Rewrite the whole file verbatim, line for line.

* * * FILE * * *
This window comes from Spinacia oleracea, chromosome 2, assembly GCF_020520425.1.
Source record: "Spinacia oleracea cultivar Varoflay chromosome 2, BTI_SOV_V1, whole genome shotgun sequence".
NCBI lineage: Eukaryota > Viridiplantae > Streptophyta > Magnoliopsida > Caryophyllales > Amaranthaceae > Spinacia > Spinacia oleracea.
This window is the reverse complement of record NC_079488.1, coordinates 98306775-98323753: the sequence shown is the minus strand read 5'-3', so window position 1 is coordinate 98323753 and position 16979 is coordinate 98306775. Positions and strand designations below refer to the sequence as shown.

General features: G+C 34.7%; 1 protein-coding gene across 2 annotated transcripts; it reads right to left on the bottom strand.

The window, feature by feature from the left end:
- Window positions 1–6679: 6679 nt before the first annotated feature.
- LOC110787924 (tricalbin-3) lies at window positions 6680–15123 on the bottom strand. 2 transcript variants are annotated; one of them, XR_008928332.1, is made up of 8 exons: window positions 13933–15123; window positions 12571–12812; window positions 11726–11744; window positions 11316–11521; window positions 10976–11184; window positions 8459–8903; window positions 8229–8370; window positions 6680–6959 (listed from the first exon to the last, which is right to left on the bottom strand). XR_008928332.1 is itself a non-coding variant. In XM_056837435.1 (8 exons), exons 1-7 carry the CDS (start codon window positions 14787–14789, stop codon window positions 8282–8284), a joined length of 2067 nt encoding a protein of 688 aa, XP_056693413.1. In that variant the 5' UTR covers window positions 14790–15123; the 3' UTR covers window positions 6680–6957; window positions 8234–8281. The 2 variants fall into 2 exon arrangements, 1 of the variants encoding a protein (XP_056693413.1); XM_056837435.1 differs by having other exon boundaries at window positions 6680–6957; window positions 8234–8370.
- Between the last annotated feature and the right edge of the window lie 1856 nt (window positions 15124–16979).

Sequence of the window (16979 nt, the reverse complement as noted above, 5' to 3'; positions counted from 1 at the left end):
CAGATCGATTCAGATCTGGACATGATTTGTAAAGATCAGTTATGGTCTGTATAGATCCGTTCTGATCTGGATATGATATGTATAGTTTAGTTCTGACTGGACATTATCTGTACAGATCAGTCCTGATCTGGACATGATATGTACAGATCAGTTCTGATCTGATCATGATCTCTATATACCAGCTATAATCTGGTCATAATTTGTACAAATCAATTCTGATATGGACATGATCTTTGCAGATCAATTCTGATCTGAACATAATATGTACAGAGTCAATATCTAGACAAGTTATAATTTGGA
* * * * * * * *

This window comes from Spinacia oleracea, chromosome 2, assembly GCF_020520425.1.
Source record: "Spinacia oleracea cultivar Varoflay chromosome 2, BTI_SOV_V1, whole genome shotgun sequence".
NCBI lineage: Eukaryota > Viridiplantae > Streptophyta > Magnoliopsida > Caryophyllales > Amaranthaceae > Spinacia > Spinacia oleracea.
This window is the reverse complement of record NC_079488.1, coordinates 98306775-98323753: the sequence shown is the minus strand read 5'-3', so window position 1 is coordinate 98323753 and position 16979 is coordinate 98306775. Positions and strand designations below refer to the sequence as shown.

General features: G+C 34.7%; 1 protein-coding gene across 2 annotated transcripts; it reads right to left on the bottom strand.

The window, feature by feature from the left end:
- Window positions 1–6679: 6679 nt before the first annotated feature.
- LOC110787924 (tricalbin-3) lies at window positions 6680–15123 on the bottom strand. 2 transcript variants are annotated; one of them, XR_008928332.1, is made up of 8 exons: window positions 13933–15123; window positions 12571–12812; window positions 11726–11744; window positions 11316–11521; window positions 10976–11184; window positions 8459–8903; window positions 8229–8370; window positions 6680–6959 (listed from the first exon to the last, which is right to left on the bottom strand). XR_008928332.1 is itself a non-coding variant. In XM_056837435.1 (8 exons), exons 1-7 carry the CDS (start codon window positions 14787–14789, stop codon window positions 8282–8284), a joined length of 2067 nt encoding a protein of 688 aa, XP_056693413.1. In that variant the 5' UTR covers window positions 14790–15123; the 3' UTR covers window positions 6680–6957; window positions 8234–8281. The 2 variants fall into 2 exon arrangements, 1 of the variants encoding a protein (XP_056693413.1); XM_056837435.1 differs by having other exon boundaries at window positions 6680–6957; window positions 8234–8370.
- Between the last annotated feature and the right edge of the window lie 1856 nt (window positions 15124–16979).

Sequence of the window (16979 nt, the reverse complement as noted above, 5' to 3'; positions counted from 1 at the left end):
CAGATCGATTCAGATCTGGACATGATTTGTAAAGATCAGTTATGGTCTGTATAGATCCGTTCTGATCTGGATATGATATGTATAGTTTAGTTCTGACTGGACATTATCTGTACAGATCAGTCCTGATCTGGACATGATATGTACAGATCAGTTCTGATCTGATCATGATCTCTATATACCAGCTATAATCTGGTCATAATTTGTACAAATCAATTCTGATATGGACATGATCTTTGCAGATCAATTCTGATCTGAACATAATATGTACAGAGTCAATATCTAGACAAGTTATAATTTGGA